Journaling on the Command Line

Journaling on the Command Line

I'm not the first person to write a script for journaling from the command line, and I won't be the last. This is just a short blog post detailing the steps I took setting it up, and demonstrating how it works!

I got my inspiration from this comment on Hacker News. I decided it'd be a good way to get me into writing a couple of words a day. But, because I spend my time split across four different personal operating systems, I needed a way to sync them across each other - so I started looking for solutions. I know DropBox has a few command line utilities, but I use Google Drive much more than I use DropBox, so I decided ideally I'd find a script-able GDrive tool I could use. I found Drive which can do everything I need it to!

The first step was setting up Drive, which requires Go. I configured Go following the instructions after downloading and setup my GOPATH and PATH environment variables. I installed drive with a simple command from it's documentation:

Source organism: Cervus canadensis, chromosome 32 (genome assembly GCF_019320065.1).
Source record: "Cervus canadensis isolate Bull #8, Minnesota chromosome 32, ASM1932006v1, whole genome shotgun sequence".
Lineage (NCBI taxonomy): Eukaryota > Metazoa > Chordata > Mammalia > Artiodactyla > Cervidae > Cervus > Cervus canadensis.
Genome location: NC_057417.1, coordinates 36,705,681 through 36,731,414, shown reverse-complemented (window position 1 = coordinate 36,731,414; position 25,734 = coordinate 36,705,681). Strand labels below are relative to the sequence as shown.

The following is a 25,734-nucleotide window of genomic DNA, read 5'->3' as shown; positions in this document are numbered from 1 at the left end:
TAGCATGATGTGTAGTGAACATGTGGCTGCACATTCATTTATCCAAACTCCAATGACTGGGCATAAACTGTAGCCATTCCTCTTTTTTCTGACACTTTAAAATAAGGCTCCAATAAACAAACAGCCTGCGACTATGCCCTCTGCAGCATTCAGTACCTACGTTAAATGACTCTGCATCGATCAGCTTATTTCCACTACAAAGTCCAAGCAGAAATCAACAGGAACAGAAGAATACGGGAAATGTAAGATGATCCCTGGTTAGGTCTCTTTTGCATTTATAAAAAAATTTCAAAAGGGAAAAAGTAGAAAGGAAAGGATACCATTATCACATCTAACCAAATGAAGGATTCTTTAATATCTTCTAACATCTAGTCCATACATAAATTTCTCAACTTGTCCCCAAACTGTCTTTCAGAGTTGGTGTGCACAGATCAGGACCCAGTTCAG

$ go get

(If you've never used Go before, this takes a while and gives no output.)

The next step is configuring drive and logging in, which is pretty easy. Run these commands and follow the given prompts.

$ mkdir ~/gdrive
$ drive init ~/gdrive

The last step in my setup is adding a quick function to your ~/.bashrc or other shell configuration dotfile. My script creates a folder for the year inside of the Journal directory, and then names each file in the format mm-dd.txt. It loads all files from GDrive before opening today's file, and then writes changes back to GDrive when the editor is closed. This is my configuration, appended to the end of my ~/.bashrc:

# Define editor if undefined
journal() {
  drive pull -no-prompt ~/gdrive/Journal
  mkdir -p ~/gdrive/Journal/`date +%Y`
  $EDITOR ~/gdrive/Journal/`date +%Y`/`date +%m-%d`.txt
  drive push -no-prompt ~/gdrive/Journal

After a quick reload of your ~/.bashrc file via $ source ~/.bashrc, you can now run the journal command to open a new text file inside a synced directory, named after today's date! Written entries are now accessible via Google Drive or on your filesystem.